Friday 27 April 2018


In photography, mindfulness is like observing something for the first time, even though you may have looked at it a thousand times before. For example, when you’ve been away from home for a long period, and then, upon returning, you suddenly notice things to which you had become so accustomed that your eye failed to even register them any more—the decorations on the walls, the color of the rug, the view out the window. It’s like that moment when you look at a family member or close friend and suddenly realize that you are truly SEEING them, as if for the first time, and not just looking numbly at them, as you usually do. Mindfulness is a deep kind of knowing. - John Suler

In her introduction to Portraits in Life and Death , Susan Sontag observes "Life is a movie; death is a photograph. Photographs turn the present into past, make contingency into destiny. Whatever their degree of “realism,” all photographs embody a “romantic” relation to reality."
She goes on to say "The camera’s uncanny mechanical replication of persons and events performs a kind of magic, both creating and de-creating what is photographed. To take pictures is, simultaneously, to confer value and to render banal." 

"Seen through photographs, people become icons of themselves....Photography also converts the whole world into a cemetery. Photographers, connoisseurs of beauty, are also — wittingly or unwittingly — the recording-angels of death. The photograph-as-photograph shows death. More than that, it shows the sex-appeal of death."
Those words really struck me. I thought about the photos I have of my mother. About how my sister (who is an artist) and I talk about the shape of our Mom's back when she's sleeping. These moments of quiet observation that bring together the memory of our youth and present reminders of our mortality come together more often when we decide to take pictures. What we're really doing is seeking meaning in our everyday lives. 

My sister and I talked over the ethical concerns of photographing loved ones at home. Is this exploitation? Could image-making ever tip into a kind of voyeurism? One of my nieces observed, "If I was sick, I wouldn't want anyone taking my picture!" Obviously, people will have to judge their own art, their own photographs or drawings and their own motivations. They will have to decide who will receive these images with love and openness to a greater understanding of our deepest caring relationships. Maybe some images are not for sharing. Nevertheless, there is no doubt that art can help to heal broken hearts and it can make meaning from lives that seem to have no meaning. Photographs can document activities, too, and pictures can be conversation aids. "Mom, this robin came to our feeder yesterday. You said he looked like a man in uniform!" Sometimes too, images are infused with love and intimacy - they can help us recall why we care every day.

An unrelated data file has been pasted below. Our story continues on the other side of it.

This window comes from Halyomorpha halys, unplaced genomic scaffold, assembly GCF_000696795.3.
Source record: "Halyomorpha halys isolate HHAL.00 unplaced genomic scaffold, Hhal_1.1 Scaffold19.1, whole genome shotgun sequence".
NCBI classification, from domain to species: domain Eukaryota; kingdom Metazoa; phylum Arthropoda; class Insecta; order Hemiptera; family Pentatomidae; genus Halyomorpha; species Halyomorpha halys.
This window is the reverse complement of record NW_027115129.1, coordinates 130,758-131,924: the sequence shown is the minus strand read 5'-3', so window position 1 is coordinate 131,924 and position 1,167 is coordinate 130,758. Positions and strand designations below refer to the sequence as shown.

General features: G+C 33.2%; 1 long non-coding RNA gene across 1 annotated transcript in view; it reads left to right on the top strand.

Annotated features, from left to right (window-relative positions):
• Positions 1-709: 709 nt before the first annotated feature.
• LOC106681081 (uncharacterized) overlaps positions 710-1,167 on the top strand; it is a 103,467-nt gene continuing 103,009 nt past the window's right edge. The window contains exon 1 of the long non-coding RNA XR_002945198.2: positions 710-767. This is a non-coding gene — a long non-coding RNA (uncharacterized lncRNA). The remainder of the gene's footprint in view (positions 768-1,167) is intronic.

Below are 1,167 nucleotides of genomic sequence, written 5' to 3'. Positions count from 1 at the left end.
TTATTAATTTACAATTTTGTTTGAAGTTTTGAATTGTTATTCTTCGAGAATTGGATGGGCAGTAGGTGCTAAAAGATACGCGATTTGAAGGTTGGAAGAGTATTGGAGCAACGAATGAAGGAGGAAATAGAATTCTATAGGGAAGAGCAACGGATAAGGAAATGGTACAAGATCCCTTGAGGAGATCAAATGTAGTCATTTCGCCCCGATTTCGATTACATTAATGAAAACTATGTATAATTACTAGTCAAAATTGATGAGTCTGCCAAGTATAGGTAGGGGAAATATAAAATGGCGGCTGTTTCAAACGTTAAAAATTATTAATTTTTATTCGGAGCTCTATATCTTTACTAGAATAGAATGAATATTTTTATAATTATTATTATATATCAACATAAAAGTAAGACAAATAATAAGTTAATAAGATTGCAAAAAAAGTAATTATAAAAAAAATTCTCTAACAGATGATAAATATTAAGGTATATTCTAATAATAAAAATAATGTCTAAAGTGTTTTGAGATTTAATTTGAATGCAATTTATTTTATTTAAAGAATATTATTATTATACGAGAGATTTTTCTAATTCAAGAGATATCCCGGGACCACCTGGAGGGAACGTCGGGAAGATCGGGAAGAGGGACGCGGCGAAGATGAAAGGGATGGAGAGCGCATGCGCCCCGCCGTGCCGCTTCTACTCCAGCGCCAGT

But should you make art if you think you can't draw? Yes, because it's been proven to reduce the stress hormone cortisol. 
Making meaning of a caring life can be so hard, especially if you are limited to your four walls and if your loved one has lost the capacity to communicate. But looking at your every day surroundings differently can 'convert your loved one to an icon' and the ordinary into the extraordinary. Those are good enough reasons to experiment with art at home.


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